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European FSC companies urge Sweden to stop logging natural forests

Sveaskog’s FSC-certified clear-cut at Lannaberget in Dalarna. Photo: Bengt Oldhammer

Press release, November 29, 2017:

A large number of biologically valuable forests are planned to be felled in Sweden. In an open letter, 90 representatives from 70 FSC-certified companies from large consumer countries in Europe demand that all forests with high conservation values in Sweden must be permanently protected. Sweden is the third largest exporter of paper, pulp and sawn timber in the world and the UK, Germany and the Netherlands belong to some of the largest importers of Swedish forest products. Representatives from these European companies warn that if the demands are not met, they will consider halting trade with Swedish forest producers.

The companies that have signed the open letter are concerned about several high conservation value forests which are planned to be felled by certified forest companies such as Sveaskog, Stora Enso and SCA (1). They appeal to the Swedish government, the Swedish Forest Agency and the certified forest companies to protect all high conservation value forests permanently.

Sweden holds a considerable proportion of the remaining natural forests in Europe. Sweden is committed to protect its biodiversity through international and national environmental targets. However, Sweden is far from reaching these targets. The Forest Stewardship Council (FSC) is a forest certification for sustainable forestry. According to the FSC standard, high conservation value forests should be exempt from forestry. Despite of this, many biological valuable forests are felled by the certified forestry in Sweden.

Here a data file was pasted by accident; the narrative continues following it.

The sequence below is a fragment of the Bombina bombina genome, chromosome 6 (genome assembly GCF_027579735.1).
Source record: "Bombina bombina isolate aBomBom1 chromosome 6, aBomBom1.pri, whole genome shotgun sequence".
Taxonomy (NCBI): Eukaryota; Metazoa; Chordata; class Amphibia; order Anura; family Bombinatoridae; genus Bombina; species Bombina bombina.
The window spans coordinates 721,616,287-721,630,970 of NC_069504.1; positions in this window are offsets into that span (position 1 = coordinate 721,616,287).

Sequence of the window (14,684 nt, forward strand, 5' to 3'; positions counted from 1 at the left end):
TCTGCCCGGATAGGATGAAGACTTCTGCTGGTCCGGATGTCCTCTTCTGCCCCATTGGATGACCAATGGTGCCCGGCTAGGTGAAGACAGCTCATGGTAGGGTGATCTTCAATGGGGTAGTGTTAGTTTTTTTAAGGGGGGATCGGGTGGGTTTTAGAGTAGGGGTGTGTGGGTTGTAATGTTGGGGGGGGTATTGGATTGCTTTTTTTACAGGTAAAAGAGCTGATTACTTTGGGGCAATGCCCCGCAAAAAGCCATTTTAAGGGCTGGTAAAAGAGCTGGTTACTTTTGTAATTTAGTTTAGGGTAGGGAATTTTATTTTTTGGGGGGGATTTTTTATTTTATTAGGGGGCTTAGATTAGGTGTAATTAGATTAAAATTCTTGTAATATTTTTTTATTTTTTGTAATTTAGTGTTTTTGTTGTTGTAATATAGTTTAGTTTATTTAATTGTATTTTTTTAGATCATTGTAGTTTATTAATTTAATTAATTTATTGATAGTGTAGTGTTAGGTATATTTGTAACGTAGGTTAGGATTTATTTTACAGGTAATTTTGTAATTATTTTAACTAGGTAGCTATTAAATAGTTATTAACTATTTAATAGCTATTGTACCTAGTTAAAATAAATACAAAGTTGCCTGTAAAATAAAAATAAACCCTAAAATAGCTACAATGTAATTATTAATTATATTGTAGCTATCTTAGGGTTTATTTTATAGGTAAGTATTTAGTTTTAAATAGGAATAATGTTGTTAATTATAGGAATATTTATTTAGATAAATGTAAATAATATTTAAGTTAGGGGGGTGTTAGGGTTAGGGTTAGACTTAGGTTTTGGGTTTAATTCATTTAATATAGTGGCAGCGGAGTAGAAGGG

In the open letter the European companies write: ”It is not acceptable that these remnants of high conservation value forests, which are unique and a part of the last wilderness in Europe, lack permanent protection and are being felled under the name of the forest certification FSC. This clearly undermines the credibility of the FSC. A sustainable forest management should not degrade biodiversity, species and natural environments.” 

The companies that have signed the open letter work with everything from printing, packaging and recycling to interior design and construction, as well as forestry. 

”Consumers want to be sure that they buy responsible products. In Germany the FSC label supports a nature-oriented forestry with high environmental standards while in Sweden it supports destructive clear-cutting. This is terribly confusing for consumers and completely distorts the competition. The credibility of the whole Swedish forestry and the FSC certification is threatened”, said Knut Sturm, Head officer at Lübeck City Forest Administration in Germany. 

The initiators of the open letter are the Swedish NGO, Protect the Forest, and the German NGO Robin Wood.

“We cannot afford to lose the last remnants of older valuable forests in Sweden. The loss of biodiversity is critical and we urgently need to act with scientific nature conservation assessments in mind, not production-orientated asserts. We hope that the open letter will be an eye-opener for the decision-makers in the Swedish government, Swedish Forest Agency and forestry. All high conservation value forests must be permanently protected”, said David van der Spoel, Spokesperson, Protect the Forest.

Read the open letter here.

The undersigned companies also address the Swedish Forest Agency’s decision to suspend the registration of woodland key habitats in northwestern Sweden in 2017, indirectly allowing the felling of unregistered woodland key habitats. The decision was heavily criticized by other authorities, researchers and non-profit conservation organizations. As a result, the registration will be resumed in 2018 but with a modified definition of woodland key habitats which critics fear will be weakened (2). Read more about this issue in Endnote 2 and in the open letter.


David van der Spoel, Spokesperson, Protect the Forest (Sweden), and Professor, Biology, Uppsala University, 

+46 70 315 70 44, david.vanderspoel(@)

Stig-Olof Holm, Board member, Protect the Forest (Sweden), and University Lecturer, Ecology, Umeå University, 

+46 70 359 44 81, stigolofholm7(@)

Company contact (Germany):

Knut Sturm, Head Officer of Stadtwald Lübeck, + 49 451 122 7711,

Questions regarding Ore Forest Landscape (Sveaskog):

Sebastian Kirppu, Forest biologist and author of the report about Ore Forest Landscape, +46 70 308 19 84, sebastian.kirppu(@)

Bengt Oldhammer, Forest expert and author of the report about Ore Forest Landscape, +46 70 334 33 82, bengt.oldhammer(@)

Questions regarding Messlingen (Stora Enso):Kristina Bäck, Spokesperson, Protect the Forest, +46 70 443 28 19, kristina.back(@)